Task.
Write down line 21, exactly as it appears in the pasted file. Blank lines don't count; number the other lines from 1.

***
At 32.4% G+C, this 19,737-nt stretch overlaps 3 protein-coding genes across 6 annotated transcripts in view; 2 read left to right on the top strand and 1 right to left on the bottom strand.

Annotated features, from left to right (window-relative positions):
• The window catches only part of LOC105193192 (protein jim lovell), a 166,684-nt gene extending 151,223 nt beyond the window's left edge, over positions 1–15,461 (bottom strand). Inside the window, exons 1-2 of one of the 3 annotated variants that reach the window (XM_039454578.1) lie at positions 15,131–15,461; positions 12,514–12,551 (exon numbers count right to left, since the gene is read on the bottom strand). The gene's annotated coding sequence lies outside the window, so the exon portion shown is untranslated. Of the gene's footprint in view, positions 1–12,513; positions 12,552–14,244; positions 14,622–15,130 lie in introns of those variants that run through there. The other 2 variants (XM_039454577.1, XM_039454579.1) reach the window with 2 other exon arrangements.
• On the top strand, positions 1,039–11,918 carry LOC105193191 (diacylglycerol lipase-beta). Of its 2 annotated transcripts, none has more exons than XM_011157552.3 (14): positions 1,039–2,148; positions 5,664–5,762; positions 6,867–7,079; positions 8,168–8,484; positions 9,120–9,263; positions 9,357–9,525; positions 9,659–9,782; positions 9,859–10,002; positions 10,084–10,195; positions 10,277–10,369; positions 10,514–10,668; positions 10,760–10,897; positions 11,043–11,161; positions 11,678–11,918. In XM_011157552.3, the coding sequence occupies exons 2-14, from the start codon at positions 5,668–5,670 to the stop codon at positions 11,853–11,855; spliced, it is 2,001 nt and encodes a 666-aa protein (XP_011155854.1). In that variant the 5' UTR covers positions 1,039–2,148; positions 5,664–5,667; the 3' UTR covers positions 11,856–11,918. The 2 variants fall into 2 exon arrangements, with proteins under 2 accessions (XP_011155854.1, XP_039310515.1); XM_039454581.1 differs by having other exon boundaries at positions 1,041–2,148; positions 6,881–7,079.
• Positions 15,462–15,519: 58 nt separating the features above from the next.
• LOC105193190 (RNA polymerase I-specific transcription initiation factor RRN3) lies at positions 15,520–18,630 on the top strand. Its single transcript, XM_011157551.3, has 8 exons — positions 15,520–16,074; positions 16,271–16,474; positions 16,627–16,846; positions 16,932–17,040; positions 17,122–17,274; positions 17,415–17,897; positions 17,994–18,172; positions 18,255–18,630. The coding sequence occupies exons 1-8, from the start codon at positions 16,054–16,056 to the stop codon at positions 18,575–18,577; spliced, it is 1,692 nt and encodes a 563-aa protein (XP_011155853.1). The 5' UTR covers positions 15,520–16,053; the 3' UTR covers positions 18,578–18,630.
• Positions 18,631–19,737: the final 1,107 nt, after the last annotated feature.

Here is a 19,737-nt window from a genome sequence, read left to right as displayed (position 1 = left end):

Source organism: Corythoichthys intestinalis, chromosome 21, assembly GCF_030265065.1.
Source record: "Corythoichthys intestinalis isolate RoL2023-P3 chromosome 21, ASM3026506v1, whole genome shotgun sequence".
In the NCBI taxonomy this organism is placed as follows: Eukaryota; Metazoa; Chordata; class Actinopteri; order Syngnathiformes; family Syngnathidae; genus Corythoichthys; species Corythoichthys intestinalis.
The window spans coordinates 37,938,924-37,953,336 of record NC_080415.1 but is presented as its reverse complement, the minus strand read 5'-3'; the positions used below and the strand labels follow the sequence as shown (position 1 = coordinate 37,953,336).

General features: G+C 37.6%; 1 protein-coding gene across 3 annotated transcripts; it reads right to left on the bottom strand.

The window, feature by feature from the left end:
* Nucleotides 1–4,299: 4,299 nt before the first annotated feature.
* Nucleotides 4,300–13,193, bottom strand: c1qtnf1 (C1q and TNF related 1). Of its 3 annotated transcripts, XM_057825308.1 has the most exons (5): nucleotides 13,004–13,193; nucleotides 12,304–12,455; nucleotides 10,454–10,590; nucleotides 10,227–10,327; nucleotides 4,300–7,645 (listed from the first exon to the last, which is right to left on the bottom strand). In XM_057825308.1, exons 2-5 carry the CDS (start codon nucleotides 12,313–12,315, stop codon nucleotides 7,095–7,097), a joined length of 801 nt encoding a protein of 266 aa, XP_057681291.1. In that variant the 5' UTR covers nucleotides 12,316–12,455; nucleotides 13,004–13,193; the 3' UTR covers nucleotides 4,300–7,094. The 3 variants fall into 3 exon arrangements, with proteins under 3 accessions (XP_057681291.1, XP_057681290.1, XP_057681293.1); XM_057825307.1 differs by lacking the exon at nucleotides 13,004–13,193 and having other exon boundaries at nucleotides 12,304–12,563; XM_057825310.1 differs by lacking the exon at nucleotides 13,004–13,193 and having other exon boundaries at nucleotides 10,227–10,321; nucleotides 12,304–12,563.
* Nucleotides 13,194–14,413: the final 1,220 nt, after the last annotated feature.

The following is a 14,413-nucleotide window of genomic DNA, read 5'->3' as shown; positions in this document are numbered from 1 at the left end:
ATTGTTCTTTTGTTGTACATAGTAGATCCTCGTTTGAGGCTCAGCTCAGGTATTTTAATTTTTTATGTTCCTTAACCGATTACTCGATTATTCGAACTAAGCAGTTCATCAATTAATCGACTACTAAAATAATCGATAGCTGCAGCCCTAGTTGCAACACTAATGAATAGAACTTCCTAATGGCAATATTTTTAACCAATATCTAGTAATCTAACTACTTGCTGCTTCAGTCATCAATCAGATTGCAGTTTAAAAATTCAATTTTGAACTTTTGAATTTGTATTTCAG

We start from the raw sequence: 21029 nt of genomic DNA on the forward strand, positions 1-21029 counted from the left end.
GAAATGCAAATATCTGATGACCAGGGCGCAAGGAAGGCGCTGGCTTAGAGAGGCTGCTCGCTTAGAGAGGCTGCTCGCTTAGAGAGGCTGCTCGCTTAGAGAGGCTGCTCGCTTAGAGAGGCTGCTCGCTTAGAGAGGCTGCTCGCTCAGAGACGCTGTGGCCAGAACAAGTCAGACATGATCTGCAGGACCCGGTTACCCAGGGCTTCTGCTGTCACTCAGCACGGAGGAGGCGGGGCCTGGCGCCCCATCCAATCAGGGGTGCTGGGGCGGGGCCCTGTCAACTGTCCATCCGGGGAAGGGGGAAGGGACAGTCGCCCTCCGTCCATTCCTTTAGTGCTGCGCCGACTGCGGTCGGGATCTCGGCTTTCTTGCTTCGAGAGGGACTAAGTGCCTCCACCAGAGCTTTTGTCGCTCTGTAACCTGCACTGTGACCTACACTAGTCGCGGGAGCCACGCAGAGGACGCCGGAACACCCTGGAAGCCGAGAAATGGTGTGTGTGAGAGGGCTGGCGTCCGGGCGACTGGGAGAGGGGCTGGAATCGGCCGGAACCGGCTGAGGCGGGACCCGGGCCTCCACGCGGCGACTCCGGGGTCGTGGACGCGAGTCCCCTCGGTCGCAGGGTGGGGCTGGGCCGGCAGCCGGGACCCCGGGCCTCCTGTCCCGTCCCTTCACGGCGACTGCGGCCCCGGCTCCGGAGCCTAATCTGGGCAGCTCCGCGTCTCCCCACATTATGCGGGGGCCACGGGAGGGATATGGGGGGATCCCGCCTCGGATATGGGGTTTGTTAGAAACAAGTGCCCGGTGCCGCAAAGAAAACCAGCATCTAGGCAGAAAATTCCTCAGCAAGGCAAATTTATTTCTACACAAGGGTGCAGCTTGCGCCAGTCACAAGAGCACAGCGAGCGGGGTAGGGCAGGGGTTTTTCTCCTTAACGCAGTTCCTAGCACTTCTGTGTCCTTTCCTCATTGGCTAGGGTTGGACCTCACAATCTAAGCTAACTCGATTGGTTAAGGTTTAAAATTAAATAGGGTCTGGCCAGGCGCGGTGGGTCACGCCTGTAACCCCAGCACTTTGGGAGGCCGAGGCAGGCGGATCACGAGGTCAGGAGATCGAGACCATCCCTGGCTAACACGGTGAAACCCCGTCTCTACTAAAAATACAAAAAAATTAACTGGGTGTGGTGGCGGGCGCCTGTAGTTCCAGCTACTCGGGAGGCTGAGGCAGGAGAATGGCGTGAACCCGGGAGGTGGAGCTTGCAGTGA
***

GAAATGCAAATATCTGATGACCAGGGCGCAAGGAAGGCGCTGGCTTAGAGAGGCTGCTCGCTTAGAGAGGCTGCTCGCTTAGAGAGGCTGCTCGCTTAGAGAGGCTGCTCGCTTAGAGAGGCTGCTCGCTTAGAGAGGCTGCTCGCTCAGAGACGCTGTGGCCAGAACAAGTCAGACATGATCTGCAGGACCCGGTTACCCAGGGCTTCTGCTGTCACTCAGCACGGAGGAGGCGGGGCCTGGCGCCCCATCCAATCAGGGGTGCTGGGGCGGGGCCCTGTCAACTGTCCATCCGGGGAAGGGGGAAGGGACAGTCGCCCTCCGTCCATTCCTTTAGTGCTGCGCCGACTGCGGTCGGGATCTCGGCTTTCTTGCTTCGAGAGGGACTAAGTGCCTCCACCAGAGCTTTTGTCGCTCTGTAACCTGCACTGTGACCTACACTAGTCGCGGGAGCCACGCAGAGGACGCCGGAACACCCTGGAAGCCGAGAAATGGTGTGTGTGAGAGGGCTGGCGTCCGGGCGACTGGGAGAGGGGCTGGAATCGGCCGGAACCGGCTGAGGCGGGACCCGGGCCTCCACGCGGCGACTCCGGGGTCGTGGACGCGAGTCCCCTCGGTCGCAGGGTGGGGCTGGGCCGGCAGCCGGGACCCCGGGCCTCCTGTCCCGTCCCTTCACGGCGACTGCGGCCCCGGCTCCGGAGCCTAATCTGGGCAGCTCCGCGTCTCCCCACATTATGCGGGGGCCACGGGAGGGATATGGGGGGATCCCGCCTCGGATATGGGGTTTGTTAGAAACAAGTGCCCGGTGCCGCAAAGAAAACCAGCATCTAGGCAGAAAATTCCTCAGCAAGGCAAATTTATTTCTACACAAGGGTGCAGCTTGCGCCAGTCACAAGAGCACAGCGAGCGGGGTAGGGCAGGGGTTTTTCTCCTTAACGCAGTTCCTAGCACTTCTGTGTCCTTTCCTCATTGGCTAGGGTTGGACCTCACAATCTAAGCTAACTCGATTGGTTAAGGTTTAAAATTAAATAGGGTCTGGCCAGGCGCGGTGGGTCACGCCTGTAACCCCAGCACTTTGGGAGGCCGAGGCAGGCGGATCACGAGGTCAGGAGATCGAGACCATCCCTGGCTAACACGGTGAAACCCCGTCTCTACTAAAAATACAAAAAAATTAACTGGGTGTGGTGGCGGGCGCCTGTAGTTCCAGCTACTCGGGAGGCTGAGGCAGGAGAATGGCGTGAACCCGGGAGGTGGAGCTTGCAGTGA